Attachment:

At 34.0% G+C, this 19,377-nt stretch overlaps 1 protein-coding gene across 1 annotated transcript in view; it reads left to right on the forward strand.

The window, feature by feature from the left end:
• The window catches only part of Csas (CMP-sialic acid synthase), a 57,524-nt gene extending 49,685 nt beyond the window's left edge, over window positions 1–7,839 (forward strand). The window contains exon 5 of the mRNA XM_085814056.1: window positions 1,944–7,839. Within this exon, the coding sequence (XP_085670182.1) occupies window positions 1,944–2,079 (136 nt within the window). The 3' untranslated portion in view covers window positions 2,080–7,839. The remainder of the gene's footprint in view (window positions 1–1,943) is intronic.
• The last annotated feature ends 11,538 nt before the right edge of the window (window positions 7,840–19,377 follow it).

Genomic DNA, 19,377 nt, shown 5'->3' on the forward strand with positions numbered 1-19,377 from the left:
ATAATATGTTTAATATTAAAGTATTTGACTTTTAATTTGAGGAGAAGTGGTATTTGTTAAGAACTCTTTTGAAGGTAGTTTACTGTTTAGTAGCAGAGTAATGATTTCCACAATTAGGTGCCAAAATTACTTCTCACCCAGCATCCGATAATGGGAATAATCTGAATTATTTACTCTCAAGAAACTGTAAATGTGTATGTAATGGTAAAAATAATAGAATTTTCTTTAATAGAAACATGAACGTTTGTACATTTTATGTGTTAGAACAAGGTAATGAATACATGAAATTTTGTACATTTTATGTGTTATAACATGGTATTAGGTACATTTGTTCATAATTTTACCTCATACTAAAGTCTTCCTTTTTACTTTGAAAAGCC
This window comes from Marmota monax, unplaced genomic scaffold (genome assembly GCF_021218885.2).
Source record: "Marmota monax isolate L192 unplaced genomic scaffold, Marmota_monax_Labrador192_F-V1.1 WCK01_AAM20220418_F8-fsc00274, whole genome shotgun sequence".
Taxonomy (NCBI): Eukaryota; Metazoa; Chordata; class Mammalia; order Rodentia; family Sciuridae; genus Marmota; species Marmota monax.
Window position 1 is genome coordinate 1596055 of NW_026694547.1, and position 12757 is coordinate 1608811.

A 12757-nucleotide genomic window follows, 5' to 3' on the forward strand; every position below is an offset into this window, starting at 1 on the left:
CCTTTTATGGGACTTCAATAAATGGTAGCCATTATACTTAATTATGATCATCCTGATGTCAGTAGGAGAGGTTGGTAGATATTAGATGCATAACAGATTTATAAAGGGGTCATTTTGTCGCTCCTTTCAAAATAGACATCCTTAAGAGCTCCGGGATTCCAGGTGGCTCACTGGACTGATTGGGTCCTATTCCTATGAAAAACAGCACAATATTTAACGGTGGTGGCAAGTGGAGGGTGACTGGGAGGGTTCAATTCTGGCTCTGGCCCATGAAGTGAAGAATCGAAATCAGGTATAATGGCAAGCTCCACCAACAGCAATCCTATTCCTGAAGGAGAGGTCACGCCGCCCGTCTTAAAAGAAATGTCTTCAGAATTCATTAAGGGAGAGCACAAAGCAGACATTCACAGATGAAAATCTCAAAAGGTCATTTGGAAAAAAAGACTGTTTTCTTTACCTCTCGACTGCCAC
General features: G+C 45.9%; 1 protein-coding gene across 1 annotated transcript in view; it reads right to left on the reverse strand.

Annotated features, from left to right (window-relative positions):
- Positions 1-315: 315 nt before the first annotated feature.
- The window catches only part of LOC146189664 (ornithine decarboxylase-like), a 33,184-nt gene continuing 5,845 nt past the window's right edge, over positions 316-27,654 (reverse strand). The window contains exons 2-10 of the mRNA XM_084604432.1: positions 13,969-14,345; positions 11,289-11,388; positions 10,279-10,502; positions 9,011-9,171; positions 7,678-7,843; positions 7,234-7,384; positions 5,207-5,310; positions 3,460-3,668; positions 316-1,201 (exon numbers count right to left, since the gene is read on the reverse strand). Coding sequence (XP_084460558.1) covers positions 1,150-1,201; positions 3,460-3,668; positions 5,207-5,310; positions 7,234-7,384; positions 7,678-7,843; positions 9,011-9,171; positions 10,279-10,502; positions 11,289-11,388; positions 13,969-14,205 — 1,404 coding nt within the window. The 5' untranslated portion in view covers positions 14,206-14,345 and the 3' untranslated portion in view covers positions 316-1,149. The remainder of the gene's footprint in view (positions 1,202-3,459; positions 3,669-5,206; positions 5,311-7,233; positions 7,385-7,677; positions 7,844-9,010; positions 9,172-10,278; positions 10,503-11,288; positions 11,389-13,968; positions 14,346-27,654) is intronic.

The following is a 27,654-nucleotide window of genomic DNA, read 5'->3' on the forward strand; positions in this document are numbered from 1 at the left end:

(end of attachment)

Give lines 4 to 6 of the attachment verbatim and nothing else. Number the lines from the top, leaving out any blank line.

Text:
• The last annotated feature ends 11,538 nt before the right edge of the window (window positions 7,840–19,377 follow it).

Genomic DNA, 19,377 nt, shown 5'->3' on the forward strand with positions numbered 1-19,377 from the left:
ATAATATGTTTAATATTAAAGTATTTGACTTTTAATTTGAGGAGAAGTGGTATTTGTTAAGAACTCTTTTGAAGGTAGTTTACTGTTTAGTAGCAGAGTAATGATTTCCACAATTAGGTGCCAAAATTACTTCTCACCCAGCATCCGATAATGGGAATAATCTGAATTATTTACTCTCAAGAAACTGTAAATGTGTATGTAATGGTAAAAATAATAGAATTTTCTTTAATAGAAACATGAACGTTTGTACATTTTATGTGTTAGAACAAGGTAATGAATACATGAAATTTTGTACATTTTATGTGTTATAACATGGTATTAGGTACATTTGTTCATAATTTTACCTCATACTAAAGTCTTCCTTTTTACTTTGAAAAGCC